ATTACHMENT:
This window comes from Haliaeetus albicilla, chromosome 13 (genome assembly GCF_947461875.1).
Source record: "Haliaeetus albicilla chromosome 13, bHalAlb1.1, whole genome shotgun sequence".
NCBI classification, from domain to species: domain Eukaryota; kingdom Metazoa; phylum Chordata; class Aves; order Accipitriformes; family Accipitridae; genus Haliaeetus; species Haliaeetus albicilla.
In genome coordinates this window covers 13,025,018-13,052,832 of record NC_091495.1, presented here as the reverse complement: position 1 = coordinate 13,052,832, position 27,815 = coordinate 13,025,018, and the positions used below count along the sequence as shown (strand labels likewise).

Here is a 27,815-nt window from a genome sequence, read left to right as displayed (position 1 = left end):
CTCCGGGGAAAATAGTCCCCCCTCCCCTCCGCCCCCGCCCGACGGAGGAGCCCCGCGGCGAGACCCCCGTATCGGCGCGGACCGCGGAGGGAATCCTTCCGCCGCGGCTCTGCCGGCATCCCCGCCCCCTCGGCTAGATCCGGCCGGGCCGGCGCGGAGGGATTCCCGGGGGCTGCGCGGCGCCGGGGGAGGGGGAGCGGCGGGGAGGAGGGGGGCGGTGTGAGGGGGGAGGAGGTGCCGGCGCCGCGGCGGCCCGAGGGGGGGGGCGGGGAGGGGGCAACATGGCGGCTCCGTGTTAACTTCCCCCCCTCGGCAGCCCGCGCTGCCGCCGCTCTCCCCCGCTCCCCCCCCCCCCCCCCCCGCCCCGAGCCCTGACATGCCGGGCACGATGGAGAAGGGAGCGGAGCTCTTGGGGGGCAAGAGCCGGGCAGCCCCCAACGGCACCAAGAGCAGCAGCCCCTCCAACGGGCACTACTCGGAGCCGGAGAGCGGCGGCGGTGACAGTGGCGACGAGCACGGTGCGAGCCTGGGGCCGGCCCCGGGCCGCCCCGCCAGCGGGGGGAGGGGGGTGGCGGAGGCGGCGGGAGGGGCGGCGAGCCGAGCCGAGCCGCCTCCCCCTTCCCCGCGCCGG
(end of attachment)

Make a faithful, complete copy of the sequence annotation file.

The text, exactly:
This window comes from Haliaeetus albicilla, chromosome 13 (genome assembly GCF_947461875.1).
Source record: "Haliaeetus albicilla chromosome 13, bHalAlb1.1, whole genome shotgun sequence".
NCBI classification, from domain to species: domain Eukaryota; kingdom Metazoa; phylum Chordata; class Aves; order Accipitriformes; family Accipitridae; genus Haliaeetus; species Haliaeetus albicilla.
In genome coordinates this window covers 13,025,018-13,052,832 of record NC_091495.1, presented here as the reverse complement: position 1 = coordinate 13,052,832, position 27,815 = coordinate 13,025,018, and the positions used below count along the sequence as shown (strand labels likewise).

Here is a 27,815-nt window from a genome sequence, read left to right as displayed (position 1 = left end):
CTCCGGGGAAAATAGTCCCCCCTCCCCTCCGCCCCCGCCCGACGGAGGAGCCCCGCGGCGAGACCCCCGTATCGGCGCGGACCGCGGAGGGAATCCTTCCGCCGCGGCTCTGCCGGCATCCCCGCCCCCTCGGCTAGATCCGGCCGGGCCGGCGCGGAGGGATTCCCGGGGGCTGCGCGGCGCCGGGGGAGGGGGAGCGGCGGGGAGGAGGGGGGCGGTGTGAGGGGGGAGGAGGTGCCGGCGCCGCGGCGGCCCGAGGGGGGGGGCGGGGAGGGGGCAACATGGCGGCTCCGTGTTAACTTCCCCCCCTCGGCAGCCCGCGCTGCCGCCGCTCTCCCCCGCTCCCCCCCCCCCCCCCCCCGCCCCGAGCCCTGACATGCCGGGCACGATGGAGAAGGGAGCGGAGCTCTTGGGGGGCAAGAGCCGGGCAGCCCCCAACGGCACCAAGAGCAGCAGCCCCTCCAACGGGCACTACTCGGAGCCGGAGAGCGGCGGCGGTGACAGTGGCGACGAGCACGGTGCGAGCCTGGGGCCGGCCCCGGGCCGCCCCGCCAGCGGGGGGAGGGGGGTGGCGGAGGCGGCGGGAGGGGCGGCGAGCCGAGCCGAGCCGCCTCCCCCTTCCCCGCGCCGG